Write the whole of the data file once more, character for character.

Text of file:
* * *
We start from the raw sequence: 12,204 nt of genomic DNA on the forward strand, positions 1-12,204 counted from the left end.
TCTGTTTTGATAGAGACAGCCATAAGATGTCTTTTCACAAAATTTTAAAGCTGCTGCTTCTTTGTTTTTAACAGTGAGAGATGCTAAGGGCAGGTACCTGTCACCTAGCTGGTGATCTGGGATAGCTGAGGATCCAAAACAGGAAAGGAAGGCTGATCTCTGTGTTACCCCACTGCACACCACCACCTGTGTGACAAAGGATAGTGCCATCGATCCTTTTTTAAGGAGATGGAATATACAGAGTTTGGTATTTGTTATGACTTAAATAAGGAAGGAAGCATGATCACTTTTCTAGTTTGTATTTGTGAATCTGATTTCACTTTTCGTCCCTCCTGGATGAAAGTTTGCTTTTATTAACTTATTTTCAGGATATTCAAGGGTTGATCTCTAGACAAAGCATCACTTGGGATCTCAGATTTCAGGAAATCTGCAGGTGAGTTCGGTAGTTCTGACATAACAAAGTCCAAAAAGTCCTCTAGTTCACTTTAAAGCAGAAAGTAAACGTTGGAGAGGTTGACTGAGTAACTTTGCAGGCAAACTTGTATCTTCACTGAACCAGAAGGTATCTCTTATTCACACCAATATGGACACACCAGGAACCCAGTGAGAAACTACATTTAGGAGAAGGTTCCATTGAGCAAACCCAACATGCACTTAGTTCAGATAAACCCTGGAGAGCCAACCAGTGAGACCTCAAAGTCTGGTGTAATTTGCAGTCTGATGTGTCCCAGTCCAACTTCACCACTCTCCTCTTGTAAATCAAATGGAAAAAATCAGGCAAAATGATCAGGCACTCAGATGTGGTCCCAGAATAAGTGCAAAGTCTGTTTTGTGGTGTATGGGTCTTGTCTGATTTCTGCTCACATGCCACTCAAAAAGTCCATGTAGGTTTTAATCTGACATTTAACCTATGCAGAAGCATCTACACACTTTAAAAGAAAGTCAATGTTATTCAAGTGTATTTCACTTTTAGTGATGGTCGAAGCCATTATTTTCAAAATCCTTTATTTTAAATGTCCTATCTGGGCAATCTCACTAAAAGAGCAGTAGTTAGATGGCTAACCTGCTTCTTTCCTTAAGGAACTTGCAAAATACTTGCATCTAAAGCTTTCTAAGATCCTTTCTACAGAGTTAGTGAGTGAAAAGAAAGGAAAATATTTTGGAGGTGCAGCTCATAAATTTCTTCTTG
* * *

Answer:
We start from the raw sequence: 12,204 nt of genomic DNA on the forward strand, positions 1-12,204 counted from the left end.
TCTGTTTTGATAGAGACAGCCATAAGATGTCTTTTCACAAAATTTTAAAGCTGCTGCTTCTTTGTTTTTAACAGTGAGAGATGCTAAGGGCAGGTACCTGTCACCTAGCTGGTGATCTGGGATAGCTGAGGATCCAAAACAGGAAAGGAAGGCTGATCTCTGTGTTACCCCACTGCACACCACCACCTGTGTGACAAAGGATAGTGCCATCGATCCTTTTTTAAGGAGATGGAATATACAGAGTTTGGTATTTGTTATGACTTAAATAAGGAAGGAAGCATGATCACTTTTCTAGTTTGTATTTGTGAATCTGATTTCACTTTTCGTCCCTCCTGGATGAAAGTTTGCTTTTATTAACTTATTTTCAGGATATTCAAGGGTTGATCTCTAGACAAAGCATCACTTGGGATCTCAGATTTCAGGAAATCTGCAGGTGAGTTCGGTAGTTCTGACATAACAAAGTCCAAAAAGTCCTCTAGTTCACTTTAAAGCAGAAAGTAAACGTTGGAGAGGTTGACTGAGTAACTTTGCAGGCAAACTTGTATCTTCACTGAACCAGAAGGTATCTCTTATTCACACCAATATGGACACACCAGGAACCCAGTGAGAAACTACATTTAGGAGAAGGTTCCATTGAGCAAACCCAACATGCACTTAGTTCAGATAAACCCTGGAGAGCCAACCAGTGAGACCTCAAAGTCTGGTGTAATTTGCAGTCTGATGTGTCCCAGTCCAACTTCACCACTCTCCTCTTGTAAATCAAATGGAAAAAATCAGGCAAAATGATCAGGCACTCAGATGTGGTCCCAGAATAAGTGCAAAGTCTGTTTTGTGGTGTATGGGTCTTGTCTGATTTCTGCTCACATGCCACTCAAAAAGTCCATGTAGGTTTTAATCTGACATTTAACCTATGCAGAAGCATCTACACACTTTAAAAGAAAGTCAATGTTATTCAAGTGTATTTCACTTTTAGTGATGGTCGAAGCCATTATTTTCAAAATCCTTTATTTTAAATGTCCTATCTGGGCAATCTCACTAAAAGAGCAGTAGTTAGATGGCTAACCTGCTTCTTTCCTTAAGGAACTTGCAAAATACTTGCATCTAAAGCTTTCTAAGATCCTTTCTACAGAGTTAGTGAGTGAAAAGAAAGGAAAATATTTTGGAGGTGCAGCTCATAAATTTCTTCTTG